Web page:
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An Expostulation To Lord King
by [?]

“quem das finem, rex magne, laborum?”


How can you, my Lord, thus delight to torment all
The Peers of the realm about cheapening their corn,[1]
When you know, if one hasn’t a very high rental,
‘Tis hardly worth while being very high born?

Why bore them so rudely, each night of your life,
On a question, my Lord, there’s so much to abhor in?
A question-like asking one, “How is your wife?”–
At once so confounded domestic and foreign.

As to weavers, no matter how poorly they feast;
But Peers and such animals, fed up for show,
(Like the well-physickt elephant, lately deceased,)
Take a wonderful quantum of cramming, you know.

You might see, my dear Baron, how bored and distrest
Were their high noble hearts by your merciless tale,
When the force of the agony wrung even a jest
From the frugal Scotch wit of my Lord Lauderdale![2]

Bright Peer! to whom Nature and Berwickshire gave
A humor endowed with effects so provoking,
That when the whole House looks unusually grave
You may always conclude that Lord Lauderdale’s joking!

And then, those unfortunate weavers of Perth–
Not to know the vast difference Providence dooms
Between weavers of Perth and Peers of high birth,
‘Twixt those who have heirlooms, and those who’ve but looms!

“To talk now of starving!”–as great Athol said[3]–
(And the nobles all cheered and the bishops all wondered,)
“When some years ago he and others had fed
“Of these same hungry devils about fifteen hundred!”

It follows from hence–and the Duke’s very words
Should be publisht wherever poor rogues of this craft are–
That weavers, once rescued from starving by Lords,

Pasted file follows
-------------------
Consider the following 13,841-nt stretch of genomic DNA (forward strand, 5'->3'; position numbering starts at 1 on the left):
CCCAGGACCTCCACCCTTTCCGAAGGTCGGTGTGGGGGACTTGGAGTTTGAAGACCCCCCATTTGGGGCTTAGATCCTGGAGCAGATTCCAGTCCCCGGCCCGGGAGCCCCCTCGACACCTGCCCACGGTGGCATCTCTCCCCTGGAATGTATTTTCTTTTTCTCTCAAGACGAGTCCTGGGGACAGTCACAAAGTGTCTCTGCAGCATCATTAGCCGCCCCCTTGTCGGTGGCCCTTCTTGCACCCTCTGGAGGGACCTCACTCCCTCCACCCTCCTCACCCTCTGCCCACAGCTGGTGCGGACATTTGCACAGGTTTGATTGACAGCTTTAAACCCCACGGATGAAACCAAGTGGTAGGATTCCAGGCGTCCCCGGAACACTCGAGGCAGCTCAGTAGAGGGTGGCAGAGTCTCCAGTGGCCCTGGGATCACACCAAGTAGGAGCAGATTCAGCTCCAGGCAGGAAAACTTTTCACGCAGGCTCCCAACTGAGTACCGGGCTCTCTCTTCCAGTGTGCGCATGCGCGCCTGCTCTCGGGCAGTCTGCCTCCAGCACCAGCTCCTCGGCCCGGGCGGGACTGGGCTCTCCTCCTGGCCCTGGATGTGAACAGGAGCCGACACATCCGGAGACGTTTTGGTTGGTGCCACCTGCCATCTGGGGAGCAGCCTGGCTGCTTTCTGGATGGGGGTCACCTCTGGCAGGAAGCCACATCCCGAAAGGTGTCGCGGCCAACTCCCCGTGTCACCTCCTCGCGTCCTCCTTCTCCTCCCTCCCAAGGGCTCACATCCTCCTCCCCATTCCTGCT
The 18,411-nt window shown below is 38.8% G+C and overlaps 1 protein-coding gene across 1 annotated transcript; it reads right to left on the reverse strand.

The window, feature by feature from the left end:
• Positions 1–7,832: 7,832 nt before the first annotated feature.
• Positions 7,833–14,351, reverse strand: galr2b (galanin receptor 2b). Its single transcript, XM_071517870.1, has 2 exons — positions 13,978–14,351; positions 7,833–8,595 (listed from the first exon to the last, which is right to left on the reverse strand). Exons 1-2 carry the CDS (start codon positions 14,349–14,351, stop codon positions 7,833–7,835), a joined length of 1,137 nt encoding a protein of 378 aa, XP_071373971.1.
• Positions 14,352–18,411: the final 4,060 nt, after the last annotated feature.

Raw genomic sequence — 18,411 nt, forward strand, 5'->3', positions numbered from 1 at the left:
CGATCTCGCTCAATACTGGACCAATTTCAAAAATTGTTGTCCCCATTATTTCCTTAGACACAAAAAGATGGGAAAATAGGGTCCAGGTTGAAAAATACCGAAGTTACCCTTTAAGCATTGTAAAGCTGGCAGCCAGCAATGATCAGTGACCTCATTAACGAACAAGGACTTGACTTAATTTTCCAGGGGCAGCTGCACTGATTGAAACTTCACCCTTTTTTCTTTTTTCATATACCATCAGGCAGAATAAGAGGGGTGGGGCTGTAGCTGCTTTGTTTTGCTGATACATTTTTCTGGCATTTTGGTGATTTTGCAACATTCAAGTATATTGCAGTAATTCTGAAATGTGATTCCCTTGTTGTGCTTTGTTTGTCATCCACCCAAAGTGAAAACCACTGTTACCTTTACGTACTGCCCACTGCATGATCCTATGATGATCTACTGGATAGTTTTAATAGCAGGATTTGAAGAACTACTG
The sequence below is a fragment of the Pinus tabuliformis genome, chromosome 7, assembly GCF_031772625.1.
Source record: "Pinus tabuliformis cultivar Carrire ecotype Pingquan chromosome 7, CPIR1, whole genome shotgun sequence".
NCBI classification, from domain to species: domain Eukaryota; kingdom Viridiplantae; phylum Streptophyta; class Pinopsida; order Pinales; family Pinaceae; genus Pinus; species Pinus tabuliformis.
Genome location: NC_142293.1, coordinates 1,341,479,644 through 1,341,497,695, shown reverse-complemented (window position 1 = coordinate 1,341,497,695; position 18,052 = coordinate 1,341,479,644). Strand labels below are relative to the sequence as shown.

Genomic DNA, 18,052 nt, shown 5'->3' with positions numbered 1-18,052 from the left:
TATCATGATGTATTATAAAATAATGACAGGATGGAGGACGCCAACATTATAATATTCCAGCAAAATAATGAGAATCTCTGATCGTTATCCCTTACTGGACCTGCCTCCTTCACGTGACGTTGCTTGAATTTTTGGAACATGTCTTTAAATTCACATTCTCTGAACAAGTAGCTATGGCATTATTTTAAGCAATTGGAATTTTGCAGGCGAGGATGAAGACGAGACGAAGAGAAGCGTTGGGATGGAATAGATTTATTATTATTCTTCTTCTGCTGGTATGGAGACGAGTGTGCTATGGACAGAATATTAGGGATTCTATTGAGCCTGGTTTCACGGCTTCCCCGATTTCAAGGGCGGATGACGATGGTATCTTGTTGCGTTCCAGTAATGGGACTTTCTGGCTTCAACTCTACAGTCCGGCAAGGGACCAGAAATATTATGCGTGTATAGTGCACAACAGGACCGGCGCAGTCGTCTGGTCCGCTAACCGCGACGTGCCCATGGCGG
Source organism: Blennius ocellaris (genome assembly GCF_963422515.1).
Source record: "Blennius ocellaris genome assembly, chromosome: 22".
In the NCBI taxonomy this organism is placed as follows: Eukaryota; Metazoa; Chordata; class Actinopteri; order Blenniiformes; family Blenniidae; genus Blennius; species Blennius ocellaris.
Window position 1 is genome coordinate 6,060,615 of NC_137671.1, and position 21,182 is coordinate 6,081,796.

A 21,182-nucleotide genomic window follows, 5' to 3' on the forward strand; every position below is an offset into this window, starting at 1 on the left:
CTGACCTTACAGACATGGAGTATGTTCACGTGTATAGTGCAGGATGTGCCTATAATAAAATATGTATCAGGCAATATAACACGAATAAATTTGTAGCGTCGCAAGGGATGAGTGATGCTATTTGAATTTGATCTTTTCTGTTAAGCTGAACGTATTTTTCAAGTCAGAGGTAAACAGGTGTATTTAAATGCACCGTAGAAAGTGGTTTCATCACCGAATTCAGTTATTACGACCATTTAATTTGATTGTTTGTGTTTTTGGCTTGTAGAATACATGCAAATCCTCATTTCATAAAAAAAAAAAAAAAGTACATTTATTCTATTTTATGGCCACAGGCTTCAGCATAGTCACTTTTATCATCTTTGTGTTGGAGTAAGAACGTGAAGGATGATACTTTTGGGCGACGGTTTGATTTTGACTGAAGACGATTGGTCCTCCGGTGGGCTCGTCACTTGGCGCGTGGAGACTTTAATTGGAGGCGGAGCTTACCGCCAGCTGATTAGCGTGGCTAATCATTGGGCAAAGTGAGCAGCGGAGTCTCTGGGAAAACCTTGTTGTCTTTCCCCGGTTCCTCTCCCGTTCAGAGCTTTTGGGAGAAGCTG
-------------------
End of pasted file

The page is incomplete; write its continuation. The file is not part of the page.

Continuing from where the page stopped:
Are bound to be starved by said Lords ever after.

When Rome was uproarious, her knowing patricians
Made “Bread and the Circus” a cure for each row;
But not so the plan of our noble physicians,
“No Bread and the Treadmill,”‘s the regimen now.

So cease, my dear Baron of Ockham, your prose,
As I shall my poetry–neither convinces;
And all we have spoken and written but shows,
When you tread on a nobleman’s corn,[4]
how he winces.

[1] See the proceedings of the Lords, Wednesday, March 1, 1826, when Lord King was severely reproved by several of the noble Peers, for making so many speeches against the Corn Laws.

[2] This noble Earl said, that “when he heard the petition came from ladies’ boot and shoe-makers, he thought it must be against the ‘corns’ which they inflicted on the fair sex.”

[3] The Duke of Athol said, that “at a former period, when these weavers were in great distress, the landed interest of Perth had supported 1500 of them, it was a poor return for these very men now to petition against the persons who had fed them.”

[4] An improvement, we flatter ourselves, on Lord L.’s joke.